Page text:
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How Can Stacked Stone Veneer Qualify for LEED Credits?

In the building material industry the term LEED credits gets thrown around quite a bit, especially when the architecture, design, or construction focus lends itself more towards commercial construction. Many years ago I was fortunate enough to attend a class on the topic of project LEED certification and accreditation for continuing education credits at a trade show and learned a lot about this topic. The trade show was geared towards floor and wall coverings and such the information had a decided bent towards our industry, but I still did take away some great information to assist and guide our clients that are interested in knowing how stacked stone veneer can qualify for LEED credits.

To give a quick baseline understanding of what we’re talking about – LEED credits are credits or points that a construction project can earn a variety of ways, from what kind of products are used, how the construction process is managed and how ongoing building functions are designed just to name a few. And in greatly simplifying the actual process, these credits are documented, presented to the US Green Building Council, and the project can be certified along a range of levels from simply being “certified” up the “platinum”. While the idea of creating buildings that have less environmental impact would hopefully appeal to most everyone, developers might also be able to trade off certain impact fees or expedite a zoning or permitting process by proposing a LEED certified building. In many areas, LEED certified commercial projects will lease or sell at a premium to standard build outs. Many large multi-national companies have also begun to institute policies where their new construction projects must achieve a certain LEED designation.

Norstone Ochre Rock Panel Stone Veneer and Grey Aksent 3D Panel used on a LEED certified retail shopping project

When it comes to stacked stone veneer qualifying for or helping contribute to LEED credits, the biggest hurdle or industry faces is for the product to qualify it must be quarried and manufactured within 500 miles of the project. This requirement is designed to minimize the emissions associated with the transportation of construction materials, but since we quarry and manufacture all of our Norstone Natural Stone Veneer products in Southeast Asia, unfortunately the product credits are unattainable. And while there are amazing stone regions in the United States, the reality is that in a country as big as this, 500 miles gets eaten up quickly. So while that Pennsylvania Blue stone is beautiful, it’s not going to help your project in Texas. The same goes for Texas Limestone, Wisconsin Granite, and Vermont Marble – all world class stone products made right here in the U.S., but if you fall outside that 500 mile radius of the quarry LEED product credits aren’t in your project’s future.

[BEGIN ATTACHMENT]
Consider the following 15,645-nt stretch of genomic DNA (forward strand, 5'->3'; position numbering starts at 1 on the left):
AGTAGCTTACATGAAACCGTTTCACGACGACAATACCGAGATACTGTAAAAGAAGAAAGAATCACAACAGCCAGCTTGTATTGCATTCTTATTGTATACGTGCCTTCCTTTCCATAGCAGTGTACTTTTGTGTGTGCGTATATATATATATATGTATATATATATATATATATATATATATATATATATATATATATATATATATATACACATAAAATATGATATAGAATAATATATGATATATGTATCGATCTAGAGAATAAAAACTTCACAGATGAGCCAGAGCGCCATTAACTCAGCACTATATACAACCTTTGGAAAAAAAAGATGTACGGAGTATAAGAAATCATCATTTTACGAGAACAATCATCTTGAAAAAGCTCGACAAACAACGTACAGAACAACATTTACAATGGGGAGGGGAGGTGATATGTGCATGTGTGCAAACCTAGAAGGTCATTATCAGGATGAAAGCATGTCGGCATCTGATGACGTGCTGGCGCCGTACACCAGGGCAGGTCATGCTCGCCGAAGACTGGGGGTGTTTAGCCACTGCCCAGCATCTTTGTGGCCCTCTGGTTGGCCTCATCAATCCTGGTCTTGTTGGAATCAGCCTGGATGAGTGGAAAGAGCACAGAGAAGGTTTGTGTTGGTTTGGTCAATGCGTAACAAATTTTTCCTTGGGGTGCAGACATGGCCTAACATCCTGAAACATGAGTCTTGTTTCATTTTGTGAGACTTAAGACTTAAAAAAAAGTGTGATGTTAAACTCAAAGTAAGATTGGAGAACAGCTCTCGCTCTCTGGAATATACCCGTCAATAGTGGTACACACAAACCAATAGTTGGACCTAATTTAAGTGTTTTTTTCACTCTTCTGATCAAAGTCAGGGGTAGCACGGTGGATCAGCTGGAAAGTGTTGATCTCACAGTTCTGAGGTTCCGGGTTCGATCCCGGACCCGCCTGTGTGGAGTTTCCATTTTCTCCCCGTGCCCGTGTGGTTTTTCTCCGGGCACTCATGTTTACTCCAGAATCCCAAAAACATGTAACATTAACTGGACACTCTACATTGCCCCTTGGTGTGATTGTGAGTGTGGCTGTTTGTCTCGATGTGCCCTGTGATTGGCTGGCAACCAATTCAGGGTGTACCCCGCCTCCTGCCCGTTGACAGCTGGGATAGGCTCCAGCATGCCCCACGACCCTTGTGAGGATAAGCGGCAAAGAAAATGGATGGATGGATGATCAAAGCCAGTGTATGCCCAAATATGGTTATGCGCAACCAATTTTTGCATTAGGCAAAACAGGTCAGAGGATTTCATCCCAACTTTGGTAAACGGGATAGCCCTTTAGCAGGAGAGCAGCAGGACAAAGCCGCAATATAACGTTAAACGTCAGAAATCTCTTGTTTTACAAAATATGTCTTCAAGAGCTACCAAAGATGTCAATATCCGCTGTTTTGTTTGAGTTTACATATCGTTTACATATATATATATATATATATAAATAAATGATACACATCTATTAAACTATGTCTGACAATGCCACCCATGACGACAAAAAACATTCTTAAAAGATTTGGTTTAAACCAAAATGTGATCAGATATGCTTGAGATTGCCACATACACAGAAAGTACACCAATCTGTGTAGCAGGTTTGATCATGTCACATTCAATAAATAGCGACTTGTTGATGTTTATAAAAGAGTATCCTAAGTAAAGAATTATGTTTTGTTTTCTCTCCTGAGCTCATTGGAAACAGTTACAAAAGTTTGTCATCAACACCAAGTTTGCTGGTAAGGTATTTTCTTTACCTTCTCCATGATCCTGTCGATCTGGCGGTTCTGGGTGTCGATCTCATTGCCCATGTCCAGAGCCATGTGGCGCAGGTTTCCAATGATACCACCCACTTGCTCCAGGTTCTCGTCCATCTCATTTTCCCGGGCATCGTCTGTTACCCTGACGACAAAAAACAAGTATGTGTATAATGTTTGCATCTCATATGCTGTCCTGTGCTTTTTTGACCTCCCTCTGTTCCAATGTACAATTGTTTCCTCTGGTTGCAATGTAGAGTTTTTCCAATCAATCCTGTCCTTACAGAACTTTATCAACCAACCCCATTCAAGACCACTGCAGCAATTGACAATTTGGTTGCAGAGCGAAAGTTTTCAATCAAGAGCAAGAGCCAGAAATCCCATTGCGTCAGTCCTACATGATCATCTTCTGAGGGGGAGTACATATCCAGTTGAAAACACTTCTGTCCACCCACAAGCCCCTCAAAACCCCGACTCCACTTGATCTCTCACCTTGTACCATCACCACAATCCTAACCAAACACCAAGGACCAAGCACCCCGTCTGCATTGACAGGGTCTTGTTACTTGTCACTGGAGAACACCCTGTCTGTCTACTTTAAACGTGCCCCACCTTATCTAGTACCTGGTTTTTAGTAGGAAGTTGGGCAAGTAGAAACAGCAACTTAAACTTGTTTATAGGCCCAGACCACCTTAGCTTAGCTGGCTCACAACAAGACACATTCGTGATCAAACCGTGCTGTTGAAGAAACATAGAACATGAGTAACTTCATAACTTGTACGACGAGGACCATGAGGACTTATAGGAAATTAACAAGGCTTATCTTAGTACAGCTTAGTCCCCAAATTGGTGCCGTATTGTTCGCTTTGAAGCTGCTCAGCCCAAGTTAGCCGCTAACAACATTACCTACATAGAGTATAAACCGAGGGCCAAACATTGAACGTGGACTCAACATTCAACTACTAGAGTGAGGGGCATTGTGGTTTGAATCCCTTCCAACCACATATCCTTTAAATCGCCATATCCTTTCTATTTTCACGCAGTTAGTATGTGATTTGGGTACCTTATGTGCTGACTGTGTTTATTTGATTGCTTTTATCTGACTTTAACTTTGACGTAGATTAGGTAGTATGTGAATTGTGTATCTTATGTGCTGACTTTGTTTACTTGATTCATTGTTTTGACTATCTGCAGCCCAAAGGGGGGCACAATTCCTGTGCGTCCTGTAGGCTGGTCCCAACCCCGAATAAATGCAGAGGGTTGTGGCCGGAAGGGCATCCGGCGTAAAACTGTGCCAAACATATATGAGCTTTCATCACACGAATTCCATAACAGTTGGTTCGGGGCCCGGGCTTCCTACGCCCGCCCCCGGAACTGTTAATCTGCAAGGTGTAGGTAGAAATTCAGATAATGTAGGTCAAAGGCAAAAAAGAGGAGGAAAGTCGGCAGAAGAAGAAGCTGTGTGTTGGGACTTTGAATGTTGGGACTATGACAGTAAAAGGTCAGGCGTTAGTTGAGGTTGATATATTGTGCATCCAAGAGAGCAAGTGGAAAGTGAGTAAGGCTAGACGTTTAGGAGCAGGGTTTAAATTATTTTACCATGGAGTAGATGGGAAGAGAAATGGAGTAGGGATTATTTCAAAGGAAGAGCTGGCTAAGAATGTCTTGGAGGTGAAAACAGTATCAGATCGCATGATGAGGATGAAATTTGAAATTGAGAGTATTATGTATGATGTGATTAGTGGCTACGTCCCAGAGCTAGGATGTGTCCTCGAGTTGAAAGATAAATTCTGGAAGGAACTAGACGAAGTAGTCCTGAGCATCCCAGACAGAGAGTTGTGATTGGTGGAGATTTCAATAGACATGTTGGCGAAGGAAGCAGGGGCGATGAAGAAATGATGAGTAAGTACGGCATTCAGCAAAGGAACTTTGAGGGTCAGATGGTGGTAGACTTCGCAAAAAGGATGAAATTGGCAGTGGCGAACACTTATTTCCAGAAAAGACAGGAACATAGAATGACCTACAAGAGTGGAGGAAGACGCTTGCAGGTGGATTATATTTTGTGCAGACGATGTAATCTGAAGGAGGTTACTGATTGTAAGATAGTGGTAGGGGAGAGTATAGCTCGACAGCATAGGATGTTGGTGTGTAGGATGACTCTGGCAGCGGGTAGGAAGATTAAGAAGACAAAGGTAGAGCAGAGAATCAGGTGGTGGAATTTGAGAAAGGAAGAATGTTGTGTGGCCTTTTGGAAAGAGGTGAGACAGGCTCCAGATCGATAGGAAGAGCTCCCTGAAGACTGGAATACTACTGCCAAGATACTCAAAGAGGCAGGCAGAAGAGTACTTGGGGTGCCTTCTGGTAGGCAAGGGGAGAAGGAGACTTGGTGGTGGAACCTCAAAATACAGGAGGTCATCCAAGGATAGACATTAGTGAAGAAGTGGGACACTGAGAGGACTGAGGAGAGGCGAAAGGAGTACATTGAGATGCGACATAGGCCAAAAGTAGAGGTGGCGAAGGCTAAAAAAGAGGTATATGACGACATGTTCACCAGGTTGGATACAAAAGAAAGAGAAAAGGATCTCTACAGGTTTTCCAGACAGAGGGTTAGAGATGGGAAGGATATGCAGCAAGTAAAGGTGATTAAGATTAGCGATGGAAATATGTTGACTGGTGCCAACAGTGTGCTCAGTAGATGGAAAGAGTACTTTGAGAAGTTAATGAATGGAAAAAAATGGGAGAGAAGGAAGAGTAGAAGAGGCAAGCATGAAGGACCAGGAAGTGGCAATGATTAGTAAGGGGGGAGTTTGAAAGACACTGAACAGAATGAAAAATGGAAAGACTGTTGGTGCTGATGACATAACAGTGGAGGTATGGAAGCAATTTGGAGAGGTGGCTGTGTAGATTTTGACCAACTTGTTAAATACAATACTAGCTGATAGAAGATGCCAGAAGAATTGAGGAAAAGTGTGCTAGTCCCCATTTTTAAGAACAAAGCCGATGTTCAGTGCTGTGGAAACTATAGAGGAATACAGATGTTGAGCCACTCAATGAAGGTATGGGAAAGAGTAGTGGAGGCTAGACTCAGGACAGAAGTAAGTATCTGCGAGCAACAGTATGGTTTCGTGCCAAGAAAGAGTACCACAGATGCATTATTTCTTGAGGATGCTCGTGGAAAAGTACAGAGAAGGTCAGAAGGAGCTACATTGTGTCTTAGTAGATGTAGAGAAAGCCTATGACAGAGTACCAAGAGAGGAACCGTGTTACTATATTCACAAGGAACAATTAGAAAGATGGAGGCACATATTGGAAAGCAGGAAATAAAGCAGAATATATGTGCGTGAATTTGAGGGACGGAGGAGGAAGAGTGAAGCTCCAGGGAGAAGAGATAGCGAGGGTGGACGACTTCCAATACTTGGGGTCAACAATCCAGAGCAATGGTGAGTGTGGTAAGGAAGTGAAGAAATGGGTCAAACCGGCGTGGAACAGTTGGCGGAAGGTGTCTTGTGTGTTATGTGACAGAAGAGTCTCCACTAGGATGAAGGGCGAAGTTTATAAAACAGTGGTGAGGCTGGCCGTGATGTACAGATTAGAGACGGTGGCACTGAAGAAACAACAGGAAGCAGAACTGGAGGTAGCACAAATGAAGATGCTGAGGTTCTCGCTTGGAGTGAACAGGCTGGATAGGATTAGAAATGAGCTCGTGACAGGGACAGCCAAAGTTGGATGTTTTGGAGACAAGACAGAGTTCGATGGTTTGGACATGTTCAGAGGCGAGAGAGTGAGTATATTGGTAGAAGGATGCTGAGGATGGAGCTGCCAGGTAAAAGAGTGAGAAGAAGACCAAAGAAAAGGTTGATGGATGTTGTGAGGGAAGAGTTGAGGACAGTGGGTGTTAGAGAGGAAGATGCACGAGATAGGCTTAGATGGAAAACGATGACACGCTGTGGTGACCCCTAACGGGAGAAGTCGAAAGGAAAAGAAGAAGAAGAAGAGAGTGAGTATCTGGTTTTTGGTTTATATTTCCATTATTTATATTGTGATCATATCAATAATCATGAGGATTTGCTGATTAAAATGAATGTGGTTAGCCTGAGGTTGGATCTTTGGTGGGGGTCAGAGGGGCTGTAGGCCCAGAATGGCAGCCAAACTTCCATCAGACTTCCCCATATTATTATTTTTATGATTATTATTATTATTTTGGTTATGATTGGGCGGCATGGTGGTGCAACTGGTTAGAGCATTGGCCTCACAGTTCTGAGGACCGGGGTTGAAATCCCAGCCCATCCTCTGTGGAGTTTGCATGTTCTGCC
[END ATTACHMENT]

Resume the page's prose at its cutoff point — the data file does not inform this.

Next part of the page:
Norstone Stacked Stone Veneer being installed on a LEED Certified Project

The good news is that there are other LEED credits that stacked stone veneer products like Norstone can help contribute to. Two of thee points are related to construction waste management, as all of our packaging can be readily recycled, and any excess material can be turned into aggregate. A third point relates to indoor air quality, which natural stone contributes to due to its low emission of volatile organic compounds.

Norstone Stacked Stone contributing towards waste management credits on a LEED certified project

We hope in the future that more LEED credits will become available to products like stacked stone veneer and other tile and stone products. Our industry associations, including the Tile Council of North America, are working with the US Green Building Council to make more credits available for tile and stone, hopefully with a focus on sustainable building materials and the life cycle cost of products. A new carpet made from recycled plastic water bottles is no doubt helping the environment, but could need replaced every 2-4 years in a commercial setting, where a beautiful natural stone floor could last many lifetimes. The good news is that we’re having these discussions and all parties want to get it right, not just for certain industries, but with environmental impact as the guiding force.

Norstone Ochre Rock Stone Veneer Rock Panels used on a radius wall

If you are considering using any of our stacked stone veneer products for a LEED certified project, please contact any of our team members to get more information on the credits available. We look forward to continuing to see our industry and this process evolve and staying on the bleeding edge of knowing how LEED works for stacked stone veneer.

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Norstone's New Dimensions in Natural Stone blog aims to discuss design themes, sources of inspiration, and how the world around us influences our creative interpretation and buying preferences.

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